The other thing I'll mention is Optical Image Stabilization technology. This compensates for the shake that is inherent in cameras that are being held by hand. It is especially important in point and shoot cameras because they are tiny (and therefore harder to hold steady) and don't handle low-light as well as SLRs, so they require longer exposures which increases the likelihood of motion blur. IS technology is very highly recommended unless you shoot on a tripod or only take close pictures in daylight.
As for brands, Canon is the clear winner in this category. They consistently produce the best images, and are generally quite easy to use, relatively speaking.
Smartphone cameras have gotten much better in the last few years, but they really still pale in comparison to point-and-shoot models. Not only do P&S produce much better quality pictures, they also have a real zoom capability. The only smartphone cameras that I've found that does what I would even consider a passable job are the Nokia Lumia 1020, 920, 928, and 925, or the HTC One. Not even the iPhone 5 or any of the Samsung Galaxy S series are any good unless you're shooting in the noonday sun.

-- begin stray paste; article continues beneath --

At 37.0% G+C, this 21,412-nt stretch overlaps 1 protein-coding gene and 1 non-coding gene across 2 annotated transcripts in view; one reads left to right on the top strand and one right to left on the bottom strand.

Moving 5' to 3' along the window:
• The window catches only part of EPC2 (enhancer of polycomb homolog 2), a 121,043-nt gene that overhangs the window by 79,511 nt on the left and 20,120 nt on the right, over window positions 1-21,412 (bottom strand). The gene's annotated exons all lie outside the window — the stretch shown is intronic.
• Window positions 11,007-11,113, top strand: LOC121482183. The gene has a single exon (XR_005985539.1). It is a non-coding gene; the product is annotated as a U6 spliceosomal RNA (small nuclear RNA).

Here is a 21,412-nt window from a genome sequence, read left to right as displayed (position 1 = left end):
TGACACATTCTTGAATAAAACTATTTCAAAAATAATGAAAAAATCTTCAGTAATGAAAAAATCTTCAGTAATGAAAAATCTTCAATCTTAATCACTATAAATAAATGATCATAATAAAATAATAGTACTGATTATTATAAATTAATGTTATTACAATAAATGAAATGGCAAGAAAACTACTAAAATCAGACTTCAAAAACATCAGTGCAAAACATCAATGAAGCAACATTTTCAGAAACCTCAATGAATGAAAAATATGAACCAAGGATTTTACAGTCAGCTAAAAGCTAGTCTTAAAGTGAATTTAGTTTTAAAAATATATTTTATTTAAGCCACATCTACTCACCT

Other Camera Types
There are a few other types of cameras out there, such as mirrorless, and rangefinder, but getting into a discussion about those is well beyond the scope of this blog post. I'd be happy to answer questions if you're considering one of these other types.
A Final Word about Megapixels
The more megapixels the better, right? At least that’s what camera manufacturers and salespeople would like you to believe. But that isn't necessarily the case, especially on small cameras like point and shoot and smartphones.